Originally published in Advancing ASEAN in the Digital Age Book, 14 November 2017.


Tech Trends Changing the Landscape of ASEAN


At a time of enormous volatility in various parts of the world, ASEAN has shown consistent growth and has become such a dynamic region. Even with global headwinds, I believe that the outlook for Southeast Asia remains bright, maintaining a relatively positive growth trajectory and remaining an attractive destination for investments.

What makes this development more impressive is the interplay of key trends that have contributed to ASEAN’s potential for sustained growth. Southeast Asia is undergoing a demographic dividend, with over 50 percent of the population below the age of 30. Higher-skilled workers are also on the younger end of the workforce, with a median age in the mid-20s, suggesting an increasingly well-educated population that bodes well for ASEAN’s future productivity. This is particularly valuable when it comes to disruptions in employment that require more education, greater skill, and higher adaptability.

The growing economies of ASEAN member-nations drove increasing affluence. By 2030, the number of households with greater discretionary purchasing power is poised to nearly double, from 81 million households in 2013 to 163 million in 2030.

ASEAN is also experiencing rapid urbanization. Populations in major cities all over the region have grown by as much as 50 percent over the last decade. ASEAN’s cities account for over 65 percent of regional gross domestic product. This is likely to grow, with more than 90 million people expected to move to urban centers by 2030, driven by the prospect of higher wages.

Finally, ASEAN’s commitment to an open trade environment, as seen in the ASEAN Economic Community and in its participation in other free trade agreements and economic initiatives, provide a boost to the region’s potential.

The confluence of these factors drove the rapid transformation of many industries across the region. The digital revolution, in particular, is changing how consumers find and buy products and services, how businesses interact with customers and their supply chains, how governments engage citizens, and even how ASEAN works with the rest of the world. We have observed six key technology trends that are fueling this digital revolution.

First is mobile technology. Today’s mobile devices are equipped with enormous computing power, ever larger screens, pervasive high speed networks, and made even more accessible to individuals. Second is social media that has changed the way people and societies interact with one another and the rest of the world. Third is the shift in the way individuals now interact with their surroundings. From face-to-face and personal engagements, interactions are now done through a screen – from mobile phones to tablets to laptops and PCs, and even digital billboards. Fourth, the cloud has allowed individuals and enterprises the flexibility to store data, keep memories, and manage IT infrastructure.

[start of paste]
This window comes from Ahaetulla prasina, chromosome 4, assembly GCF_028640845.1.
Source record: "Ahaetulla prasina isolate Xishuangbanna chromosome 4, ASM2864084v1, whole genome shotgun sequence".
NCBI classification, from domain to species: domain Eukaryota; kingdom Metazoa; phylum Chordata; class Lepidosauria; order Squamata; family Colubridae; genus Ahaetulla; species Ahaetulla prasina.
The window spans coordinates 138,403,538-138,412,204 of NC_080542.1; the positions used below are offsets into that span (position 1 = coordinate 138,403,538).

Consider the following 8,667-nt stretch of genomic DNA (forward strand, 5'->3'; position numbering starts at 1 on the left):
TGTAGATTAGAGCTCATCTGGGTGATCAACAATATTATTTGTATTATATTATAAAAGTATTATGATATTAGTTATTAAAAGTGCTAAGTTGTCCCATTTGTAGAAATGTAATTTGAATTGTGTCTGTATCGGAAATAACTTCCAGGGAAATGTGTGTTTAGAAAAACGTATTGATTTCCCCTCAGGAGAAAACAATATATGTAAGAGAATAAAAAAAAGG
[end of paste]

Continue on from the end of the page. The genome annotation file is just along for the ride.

Fifth is the accelerating adoption of the Internet of Things, which allows offloading mundane interactions between humans and machines into machine to machine, presents greater efficiencies in the way we do things. Finally, advanced analytics are helping solve various challenges in sectors such as healthcare and education to national security.

Overall, these six technology trends present tremendous potential and opportunities for enterprises, societies, and governments. However, the challenge lies in how we can properly harness the benefits they bring and on the flipside, manage their potential misuse.

With how the mobile and Internet economy is changing our lifestyle, it is imperative that ASEAN enterprises be able to adapt quickly by integrating digitization into their business strategies and operations. We have seen how start-up companies are flourishing in this environment where the nature of employment and entrepreneurship are shifting. Similarly, governments must adapt to the digital transformation to cater to the needs and preferences of the modern citizen.


Much more needs to be done in capturing the opportunities and navigating the challenges that digital transformation brings.


In closing, much more needs to be done in capturing the opportunities and navigating the challenges that digital transformation brings. This entails collaborative efforts among governments, the private sector, the academe, and research institutions, particularly in support for harnessing intellectual knowledge, innovation, and enabling frictionless flow of data and information. More than ever, close cooperation among ASEAN member nations is crucial in this journey towards digital revolution.

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About Jaime Augusto Zobel de Ayala


Jaime Augusto Zobel de Ayala is the Chairman and CEO of Ayala Corporation, one of the largest business groups in the Philippines, with interests in real estate, banking, telecommunications, water, power, industrial technologies, infrastructure, healthcare, and education. Outside the Ayala group, he is a member of various business and socio-civic organizations in the Philippines and abroad, including the JP Morgan International Council, Mitsubishi Corporation International Advisory Council, and the Council of Foreign Relations.